Oral Health During Pregnancy
Most importantly, Congratulations!
With all the things you need to think about during pregnancy, as a practice of all females we completely understand your to-do list is probably already very overwhelming and worrying about seeing your dentist may not be very high on the list. But you may not know that oral health has a big impact on your overall health which in turn has a major influence on the health of your baby, so it’s important that you maintain a good oral health routine throughout your pregnancy, and beyond. Unfortunately hormonal fluctuations during pregnancy can exacerbate problems with your teeth and gums, and so you should maintain regular check-ups and cleanings. Some women during pregnancy find they need to visit the dentist on a 3 monthly basis, to ensure the bacteria in your mouth is under control and the health of their teeth and gums are given the best opportunity. Your dentist is well-versed in which medications you can safely take while pregnant, and which procedures can be safely done at different stages of pregnancy. No two bodies or mouths are the same and a tailored plan for your individual needs can be made between yourself and your dentist.
How to deal with those food cravings and morning sickness
Unusual food cravings are a fact of life for many women during pregnancy. For instance, you might routinely wake up at midnight desperate for that chocolate hit or hot chips with ice-cream. If your cravings take a turn towards the sweet end of things, try to limit the sugary snacks and instead, choose healthier options such as fresh fruit with natural or Greek yoghurt. We know you are only human! It can be difficult!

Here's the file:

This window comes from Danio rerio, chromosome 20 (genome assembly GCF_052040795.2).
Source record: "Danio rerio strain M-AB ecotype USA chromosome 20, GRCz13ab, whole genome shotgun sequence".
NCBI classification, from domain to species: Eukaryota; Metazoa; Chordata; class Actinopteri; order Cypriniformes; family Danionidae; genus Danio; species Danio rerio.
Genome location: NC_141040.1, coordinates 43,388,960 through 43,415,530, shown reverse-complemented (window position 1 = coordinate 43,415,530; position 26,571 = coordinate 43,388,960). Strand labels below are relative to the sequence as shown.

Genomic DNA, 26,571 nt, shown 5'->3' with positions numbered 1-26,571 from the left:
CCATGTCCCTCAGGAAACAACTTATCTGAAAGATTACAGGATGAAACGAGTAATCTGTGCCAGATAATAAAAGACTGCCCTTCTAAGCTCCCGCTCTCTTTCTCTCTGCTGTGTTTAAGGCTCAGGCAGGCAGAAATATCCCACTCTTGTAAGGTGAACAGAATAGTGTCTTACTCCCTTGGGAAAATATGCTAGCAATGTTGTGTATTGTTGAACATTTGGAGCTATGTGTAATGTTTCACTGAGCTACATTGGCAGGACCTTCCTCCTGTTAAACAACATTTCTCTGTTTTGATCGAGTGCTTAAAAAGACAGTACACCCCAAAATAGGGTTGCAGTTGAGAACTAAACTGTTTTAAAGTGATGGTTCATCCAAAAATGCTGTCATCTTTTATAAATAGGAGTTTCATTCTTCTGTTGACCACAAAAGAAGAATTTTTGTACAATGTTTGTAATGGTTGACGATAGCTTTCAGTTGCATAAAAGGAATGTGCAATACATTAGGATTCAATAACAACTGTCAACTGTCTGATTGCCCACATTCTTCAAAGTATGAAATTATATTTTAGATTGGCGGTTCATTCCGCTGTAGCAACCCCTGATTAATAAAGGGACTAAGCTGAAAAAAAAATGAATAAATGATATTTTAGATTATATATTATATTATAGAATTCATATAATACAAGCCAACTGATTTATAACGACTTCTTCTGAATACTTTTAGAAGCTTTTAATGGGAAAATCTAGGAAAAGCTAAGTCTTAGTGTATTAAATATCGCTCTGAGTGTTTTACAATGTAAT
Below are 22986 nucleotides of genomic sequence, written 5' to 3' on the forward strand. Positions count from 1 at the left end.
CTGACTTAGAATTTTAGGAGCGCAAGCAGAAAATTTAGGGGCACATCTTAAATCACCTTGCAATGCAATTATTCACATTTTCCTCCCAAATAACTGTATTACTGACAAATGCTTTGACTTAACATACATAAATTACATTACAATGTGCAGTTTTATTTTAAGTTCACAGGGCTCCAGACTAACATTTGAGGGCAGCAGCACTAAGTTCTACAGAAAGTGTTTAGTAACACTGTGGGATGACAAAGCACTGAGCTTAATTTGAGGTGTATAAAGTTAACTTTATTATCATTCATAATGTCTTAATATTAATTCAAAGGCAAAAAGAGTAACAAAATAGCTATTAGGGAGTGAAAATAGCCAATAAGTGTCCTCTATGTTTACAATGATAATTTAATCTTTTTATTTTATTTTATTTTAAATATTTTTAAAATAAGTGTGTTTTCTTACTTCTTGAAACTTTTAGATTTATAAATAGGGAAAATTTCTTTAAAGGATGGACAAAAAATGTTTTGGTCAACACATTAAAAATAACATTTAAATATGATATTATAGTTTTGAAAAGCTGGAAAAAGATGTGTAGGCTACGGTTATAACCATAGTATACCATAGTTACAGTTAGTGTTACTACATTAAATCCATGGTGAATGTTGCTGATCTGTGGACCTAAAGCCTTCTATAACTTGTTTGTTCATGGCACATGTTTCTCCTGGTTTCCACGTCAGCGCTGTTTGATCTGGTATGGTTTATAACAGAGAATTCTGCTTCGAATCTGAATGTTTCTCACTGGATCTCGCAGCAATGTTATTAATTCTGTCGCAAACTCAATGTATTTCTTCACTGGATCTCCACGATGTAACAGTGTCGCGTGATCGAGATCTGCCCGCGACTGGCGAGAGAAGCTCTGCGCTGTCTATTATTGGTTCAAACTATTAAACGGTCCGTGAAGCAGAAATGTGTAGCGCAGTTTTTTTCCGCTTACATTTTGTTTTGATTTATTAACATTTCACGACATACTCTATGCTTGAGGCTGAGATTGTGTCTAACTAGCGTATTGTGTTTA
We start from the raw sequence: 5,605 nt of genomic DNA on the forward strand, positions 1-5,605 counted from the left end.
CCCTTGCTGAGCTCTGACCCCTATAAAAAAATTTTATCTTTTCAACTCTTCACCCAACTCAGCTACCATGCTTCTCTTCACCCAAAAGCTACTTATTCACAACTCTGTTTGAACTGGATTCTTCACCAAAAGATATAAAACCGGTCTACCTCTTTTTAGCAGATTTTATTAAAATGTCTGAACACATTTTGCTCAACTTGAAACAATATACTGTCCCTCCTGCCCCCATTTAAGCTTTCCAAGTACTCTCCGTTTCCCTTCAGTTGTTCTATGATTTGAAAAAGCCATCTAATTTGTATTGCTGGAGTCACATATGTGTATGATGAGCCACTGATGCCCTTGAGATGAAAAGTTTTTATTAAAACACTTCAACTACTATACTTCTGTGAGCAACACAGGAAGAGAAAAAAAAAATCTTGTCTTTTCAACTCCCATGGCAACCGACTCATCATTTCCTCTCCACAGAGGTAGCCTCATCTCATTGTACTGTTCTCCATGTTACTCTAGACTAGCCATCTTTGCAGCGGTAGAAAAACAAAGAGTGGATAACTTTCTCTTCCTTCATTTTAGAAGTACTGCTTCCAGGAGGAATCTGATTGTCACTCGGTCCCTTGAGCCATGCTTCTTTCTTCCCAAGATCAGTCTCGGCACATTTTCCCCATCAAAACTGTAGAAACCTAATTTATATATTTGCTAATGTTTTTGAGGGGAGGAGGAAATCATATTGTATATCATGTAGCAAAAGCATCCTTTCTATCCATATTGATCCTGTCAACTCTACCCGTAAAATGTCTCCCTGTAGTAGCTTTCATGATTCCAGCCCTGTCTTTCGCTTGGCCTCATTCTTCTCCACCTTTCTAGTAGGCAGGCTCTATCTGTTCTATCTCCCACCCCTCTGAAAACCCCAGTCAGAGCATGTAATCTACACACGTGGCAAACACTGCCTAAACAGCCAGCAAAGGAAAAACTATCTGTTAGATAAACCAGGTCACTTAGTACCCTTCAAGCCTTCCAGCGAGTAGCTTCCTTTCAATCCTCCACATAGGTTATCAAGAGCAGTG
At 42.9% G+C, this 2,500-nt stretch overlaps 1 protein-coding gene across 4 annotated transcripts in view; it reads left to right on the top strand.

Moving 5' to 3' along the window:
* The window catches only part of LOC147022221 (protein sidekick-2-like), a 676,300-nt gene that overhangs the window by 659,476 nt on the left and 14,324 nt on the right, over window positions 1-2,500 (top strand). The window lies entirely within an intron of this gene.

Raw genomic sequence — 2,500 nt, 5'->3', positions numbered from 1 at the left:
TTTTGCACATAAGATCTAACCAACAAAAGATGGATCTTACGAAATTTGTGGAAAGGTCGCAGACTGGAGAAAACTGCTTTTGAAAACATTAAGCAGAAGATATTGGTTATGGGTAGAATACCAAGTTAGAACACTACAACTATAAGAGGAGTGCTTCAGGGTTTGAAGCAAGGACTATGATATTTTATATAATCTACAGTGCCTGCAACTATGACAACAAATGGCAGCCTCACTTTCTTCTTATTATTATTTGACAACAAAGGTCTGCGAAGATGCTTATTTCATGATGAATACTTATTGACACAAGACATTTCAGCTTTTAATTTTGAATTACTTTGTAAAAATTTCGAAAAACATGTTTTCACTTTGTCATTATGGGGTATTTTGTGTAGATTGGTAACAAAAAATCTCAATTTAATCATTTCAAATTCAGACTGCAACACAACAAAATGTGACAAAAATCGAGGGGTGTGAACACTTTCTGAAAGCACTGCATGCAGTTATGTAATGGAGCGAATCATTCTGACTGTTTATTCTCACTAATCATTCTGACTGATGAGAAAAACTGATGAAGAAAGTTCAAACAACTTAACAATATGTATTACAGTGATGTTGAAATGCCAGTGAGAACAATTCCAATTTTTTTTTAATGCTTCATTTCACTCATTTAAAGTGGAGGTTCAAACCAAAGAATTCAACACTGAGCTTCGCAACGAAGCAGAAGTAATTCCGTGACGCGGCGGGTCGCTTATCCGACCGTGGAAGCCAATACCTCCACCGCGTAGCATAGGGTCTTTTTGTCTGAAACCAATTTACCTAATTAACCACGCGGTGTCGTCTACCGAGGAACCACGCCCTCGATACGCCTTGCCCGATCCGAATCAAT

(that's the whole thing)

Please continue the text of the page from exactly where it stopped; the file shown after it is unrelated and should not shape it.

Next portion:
If you suffer from morning sickness, you need to know that vomit is highly acidic and can cause irreversible damage to your teeth. Tempting though it is to brush your teeth straight after a bout of morning sickness, it’s best to wait an hour or so as brushing too soon can strip away the enamel, which is the softened protective coating of your teeth, leaving them more vulnerable to decay and sensitivity. While you’re waiting, try rinsing your mouth with water to neutralise the acids, chew sugar-free gum or try eating an acid-neutralising food such as milk or a safe cheese approved by your pregnancy specialists.
Brushing and flossing
It is crucial that you maintain your usual oral health routine even more so when you’re pregnant since hormonal changes mean that you have an increased susceptibility to gum inflammations and infections. Some women develop “pregnancy gingivitis”, where gums swell and become more sensitive and bleed during brushing and flossing. Should this happen to you, your dentist is able to keep a close eye on your gums and help you manage the condition. Generally this condition will resolve itself after you have your baby.